Congratulations to all our 2013 winners - please click below to see the full citations
James Hogan, President & chief executive, Etihad Airways
It has been a remarkable journey for Etihad Airways. From a standing start in 2003, the Abu Dhabi airline has grown to have a fleet of 78 aircraft carrying more than 10 million passengers to almost 100 destinations, and has been in the black for the past two years. For much of that time, renowned leader James Hogan has been at the helm.
Carolyn McCall, CEO, EasyJet
Three years after taking off on her airborne adventure with EasyJet, Carolyn McCall is piloting the carrier along a dynamic growth path on which it is evolving from its no-frills origins into a more sophisticated business model.
Central to her plan is the strategy to drive up revenue per passenger via a richer mix of business travellers, ancillary revenue and deals with global distribution systems and travel management companies. The success of this drive is reflected in the most recent set of financial results, with revenue surging 10% to $6.1 billion and net profit rising to $404 million.
Tewolde GebreMariam, CEO, Ethiopian Airlines
Ethiopian Airlines is the first African carrier to be recognised by the Airline Strategy Awards, and its success this year is deservedly so. The airline has delivered consistent profits while developing its fleet, network and business infrastructure and, in doing so, shown leadership to a continent.
When Tewolde GebreMariam took over as chief executive in January 2011, his predecessor Girma Wake had laid solid ground for the carrier’s development. Over the previous five years revenues and profits had tripled, and GebreMariam set about leading Ethiopian on the next phase of its expansion.
Even by its own profitable standards, budget carrier Ryanair has had a standout performance over the last year.
The pan-European carrier recorded a net profit of €569 million ($730 million) for the year ended March 2013. That not only made it the carrier’s most profitable year on record, but also marked out the Irish airline as the most profitable low-cost operator in the world.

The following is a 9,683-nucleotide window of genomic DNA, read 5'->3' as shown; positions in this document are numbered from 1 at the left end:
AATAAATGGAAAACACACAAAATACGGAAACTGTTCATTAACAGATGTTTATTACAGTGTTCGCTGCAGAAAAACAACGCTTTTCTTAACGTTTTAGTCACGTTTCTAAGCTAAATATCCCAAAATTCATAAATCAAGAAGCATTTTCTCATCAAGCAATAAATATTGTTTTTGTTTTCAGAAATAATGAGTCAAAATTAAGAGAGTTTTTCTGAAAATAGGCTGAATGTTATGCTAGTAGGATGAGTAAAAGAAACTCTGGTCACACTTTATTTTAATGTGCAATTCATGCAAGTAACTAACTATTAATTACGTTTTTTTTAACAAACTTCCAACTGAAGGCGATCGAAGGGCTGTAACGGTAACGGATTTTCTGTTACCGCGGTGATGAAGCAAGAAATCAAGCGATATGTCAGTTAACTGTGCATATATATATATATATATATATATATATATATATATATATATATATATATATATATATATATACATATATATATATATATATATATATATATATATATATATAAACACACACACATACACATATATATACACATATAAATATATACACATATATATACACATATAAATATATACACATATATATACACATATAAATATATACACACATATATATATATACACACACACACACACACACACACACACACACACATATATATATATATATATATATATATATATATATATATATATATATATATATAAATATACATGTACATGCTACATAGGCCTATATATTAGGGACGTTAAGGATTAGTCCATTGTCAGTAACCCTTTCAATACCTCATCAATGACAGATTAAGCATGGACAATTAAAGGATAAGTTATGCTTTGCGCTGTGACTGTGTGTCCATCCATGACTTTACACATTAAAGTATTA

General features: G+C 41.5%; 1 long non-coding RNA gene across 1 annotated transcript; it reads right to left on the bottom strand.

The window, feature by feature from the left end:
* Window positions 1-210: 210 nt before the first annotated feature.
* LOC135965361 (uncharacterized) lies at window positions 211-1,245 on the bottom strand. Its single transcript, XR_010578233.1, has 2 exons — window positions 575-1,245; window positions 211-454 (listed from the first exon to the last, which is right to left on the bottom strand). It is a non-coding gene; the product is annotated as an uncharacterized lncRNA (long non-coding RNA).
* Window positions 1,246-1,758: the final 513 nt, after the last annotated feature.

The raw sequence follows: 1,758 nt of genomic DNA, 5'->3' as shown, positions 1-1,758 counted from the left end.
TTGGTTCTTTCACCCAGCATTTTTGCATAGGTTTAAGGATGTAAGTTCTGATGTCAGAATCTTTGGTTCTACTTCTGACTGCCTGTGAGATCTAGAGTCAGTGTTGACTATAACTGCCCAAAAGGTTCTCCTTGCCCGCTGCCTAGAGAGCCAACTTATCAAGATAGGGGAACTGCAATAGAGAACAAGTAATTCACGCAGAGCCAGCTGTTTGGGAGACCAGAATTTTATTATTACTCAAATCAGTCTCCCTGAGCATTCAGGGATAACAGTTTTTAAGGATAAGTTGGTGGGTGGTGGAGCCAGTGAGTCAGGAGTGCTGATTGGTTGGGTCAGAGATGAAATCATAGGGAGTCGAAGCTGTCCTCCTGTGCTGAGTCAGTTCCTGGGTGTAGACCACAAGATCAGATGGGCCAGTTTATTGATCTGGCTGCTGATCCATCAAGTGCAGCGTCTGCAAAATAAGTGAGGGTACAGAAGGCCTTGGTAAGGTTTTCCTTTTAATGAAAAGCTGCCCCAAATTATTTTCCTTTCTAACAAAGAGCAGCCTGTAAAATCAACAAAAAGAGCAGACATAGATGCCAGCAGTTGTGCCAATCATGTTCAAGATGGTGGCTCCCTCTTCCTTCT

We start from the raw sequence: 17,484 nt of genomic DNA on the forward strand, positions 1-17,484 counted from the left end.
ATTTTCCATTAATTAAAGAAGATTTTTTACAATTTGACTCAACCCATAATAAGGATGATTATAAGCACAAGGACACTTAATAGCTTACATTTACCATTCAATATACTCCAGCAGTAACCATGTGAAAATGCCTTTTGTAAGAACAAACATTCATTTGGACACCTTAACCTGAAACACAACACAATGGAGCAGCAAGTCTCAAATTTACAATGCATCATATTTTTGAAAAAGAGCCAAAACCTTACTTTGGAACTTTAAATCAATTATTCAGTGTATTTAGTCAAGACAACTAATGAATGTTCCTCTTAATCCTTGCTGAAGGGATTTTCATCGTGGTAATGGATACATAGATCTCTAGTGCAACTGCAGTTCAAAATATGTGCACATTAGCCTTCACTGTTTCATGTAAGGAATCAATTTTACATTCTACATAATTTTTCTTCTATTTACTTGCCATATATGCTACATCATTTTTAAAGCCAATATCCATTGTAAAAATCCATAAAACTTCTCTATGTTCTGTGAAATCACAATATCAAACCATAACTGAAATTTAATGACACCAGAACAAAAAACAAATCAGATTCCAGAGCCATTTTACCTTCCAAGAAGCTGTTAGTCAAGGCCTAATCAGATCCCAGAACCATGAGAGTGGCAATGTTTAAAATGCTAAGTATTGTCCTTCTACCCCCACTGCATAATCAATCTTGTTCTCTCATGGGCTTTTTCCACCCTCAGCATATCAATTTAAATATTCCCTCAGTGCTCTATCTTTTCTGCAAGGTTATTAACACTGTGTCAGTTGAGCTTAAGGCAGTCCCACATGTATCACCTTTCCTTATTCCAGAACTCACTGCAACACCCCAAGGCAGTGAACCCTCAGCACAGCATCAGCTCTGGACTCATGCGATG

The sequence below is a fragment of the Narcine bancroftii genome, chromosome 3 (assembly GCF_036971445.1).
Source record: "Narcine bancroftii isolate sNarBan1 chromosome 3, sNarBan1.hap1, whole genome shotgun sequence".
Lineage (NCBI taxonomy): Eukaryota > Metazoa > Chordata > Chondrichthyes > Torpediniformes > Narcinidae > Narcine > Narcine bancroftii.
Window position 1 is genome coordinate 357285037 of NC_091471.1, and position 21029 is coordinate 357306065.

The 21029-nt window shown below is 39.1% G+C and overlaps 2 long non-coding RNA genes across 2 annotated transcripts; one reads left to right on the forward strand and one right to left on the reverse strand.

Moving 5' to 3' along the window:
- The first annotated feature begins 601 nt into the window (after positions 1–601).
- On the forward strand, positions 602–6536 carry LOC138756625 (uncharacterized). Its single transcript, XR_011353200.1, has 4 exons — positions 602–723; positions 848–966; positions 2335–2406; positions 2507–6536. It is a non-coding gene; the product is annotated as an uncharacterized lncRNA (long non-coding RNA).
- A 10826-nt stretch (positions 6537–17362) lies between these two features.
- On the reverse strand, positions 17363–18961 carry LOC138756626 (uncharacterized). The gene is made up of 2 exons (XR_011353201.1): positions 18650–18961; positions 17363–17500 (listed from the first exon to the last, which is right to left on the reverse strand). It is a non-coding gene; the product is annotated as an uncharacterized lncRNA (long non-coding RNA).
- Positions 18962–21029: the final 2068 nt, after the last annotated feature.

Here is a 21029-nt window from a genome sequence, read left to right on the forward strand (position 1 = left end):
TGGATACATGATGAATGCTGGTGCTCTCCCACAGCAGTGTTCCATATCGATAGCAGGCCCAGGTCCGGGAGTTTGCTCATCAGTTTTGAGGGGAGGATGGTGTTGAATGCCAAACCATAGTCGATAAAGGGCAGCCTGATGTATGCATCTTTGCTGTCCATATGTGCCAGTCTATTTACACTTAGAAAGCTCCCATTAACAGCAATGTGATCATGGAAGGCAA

The ambition to rapidly develop the size of an airline’s fleet, the number of frequencies, its network size or the number of destinations it serves is pointless without a brand able to support the plan, says Turkish Airlines chief executive Temel Kotil.
He admits Turkish was previously in such a predicament, and realised a boost to its status would be required in order to get passengers to buy into the brand.
Lufthansa is investing in fuelsaving technologies, not only to cut its kerosene bill but also to position the group favourably for future aircraft support business opportunities.
The German flag carrier will be the first airline to test the pilotcontrolled tow-tractor Taxibot for scheduled aircraft operations at Frankfurt this year. The semi-robotic tug, developed by Israel Aerospace Industries, will be used to move the airline’s departing Boeing 737s from the ramp to the runway to avoid using the main engines for regular taxiing.
Two years ago, KLM became the first airline in the world to operate a scheduled passenger flight powered partially by biofuel. “We wanted to lead by example,” says the Dutch carrier’s director for corporate social responsibility and environmental strategy, Inka Pieter.
Sustainability is high on KLM’s agenda and the carrier’s efforts to reduce its impact on climate change did not stop after scoring this world first. “Sustainable flying is inevitable – if you want to continue flying, you have to be sustainable,” says Pieter.
Titus Naikuni, CEO, Kenya Airways
In April 2003, Titus Naikuni moved from the helm of Kenyan soda-ash producer Magadi Soda to become chief executive of Kenya Airways. In the decade since, he has brought a period of stability and profitability to the airline seldom seen in the highly fragmented African aviation market.
During the course of his tenure, revenue has more than trebled to $1.2 billion, passenger numbers have jumped to 3.6 million and the airline’s fleet has doubled to 34. It has totally revamped its fleet and become the first carrier in the region to join a global alliance, as well as a leading beacon of private enterprise in a region where state ownership remains the norm.